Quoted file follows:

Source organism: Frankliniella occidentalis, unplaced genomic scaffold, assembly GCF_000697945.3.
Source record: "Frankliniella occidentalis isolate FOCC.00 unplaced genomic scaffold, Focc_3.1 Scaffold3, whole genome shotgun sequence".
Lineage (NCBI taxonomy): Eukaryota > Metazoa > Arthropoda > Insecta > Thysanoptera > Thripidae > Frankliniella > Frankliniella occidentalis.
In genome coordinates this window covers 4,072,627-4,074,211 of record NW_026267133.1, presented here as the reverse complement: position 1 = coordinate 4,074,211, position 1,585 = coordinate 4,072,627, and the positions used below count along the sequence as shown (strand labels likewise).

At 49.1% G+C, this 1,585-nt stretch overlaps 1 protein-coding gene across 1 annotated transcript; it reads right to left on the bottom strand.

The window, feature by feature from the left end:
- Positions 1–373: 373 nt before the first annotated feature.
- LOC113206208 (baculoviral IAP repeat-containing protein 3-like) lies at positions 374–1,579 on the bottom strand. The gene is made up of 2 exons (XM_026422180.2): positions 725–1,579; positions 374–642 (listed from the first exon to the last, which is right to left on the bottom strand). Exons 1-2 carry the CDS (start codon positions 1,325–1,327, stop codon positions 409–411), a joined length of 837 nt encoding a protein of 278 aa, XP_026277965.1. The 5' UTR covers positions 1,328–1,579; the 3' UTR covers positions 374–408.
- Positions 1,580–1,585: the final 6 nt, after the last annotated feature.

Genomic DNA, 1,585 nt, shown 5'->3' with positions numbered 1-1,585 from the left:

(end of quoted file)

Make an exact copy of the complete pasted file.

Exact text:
Source organism: Frankliniella occidentalis, unplaced genomic scaffold, assembly GCF_000697945.3.
Source record: "Frankliniella occidentalis isolate FOCC.00 unplaced genomic scaffold, Focc_3.1 Scaffold3, whole genome shotgun sequence".
Lineage (NCBI taxonomy): Eukaryota > Metazoa > Arthropoda > Insecta > Thysanoptera > Thripidae > Frankliniella > Frankliniella occidentalis.
In genome coordinates this window covers 4,072,627-4,074,211 of record NW_026267133.1, presented here as the reverse complement: position 1 = coordinate 4,074,211, position 1,585 = coordinate 4,072,627, and the positions used below count along the sequence as shown (strand labels likewise).

At 49.1% G+C, this 1,585-nt stretch overlaps 1 protein-coding gene across 1 annotated transcript; it reads right to left on the bottom strand.

The window, feature by feature from the left end:
- Positions 1–373: 373 nt before the first annotated feature.
- LOC113206208 (baculoviral IAP repeat-containing protein 3-like) lies at positions 374–1,579 on the bottom strand. The gene is made up of 2 exons (XM_026422180.2): positions 725–1,579; positions 374–642 (listed from the first exon to the last, which is right to left on the bottom strand). Exons 1-2 carry the CDS (start codon positions 1,325–1,327, stop codon positions 409–411), a joined length of 837 nt encoding a protein of 278 aa, XP_026277965.1. The 5' UTR covers positions 1,328–1,579; the 3' UTR covers positions 374–408.
- Positions 1,580–1,585: the final 6 nt, after the last annotated feature.

Genomic DNA, 1,585 nt, shown 5'->3' with positions numbered 1-1,585 from the left: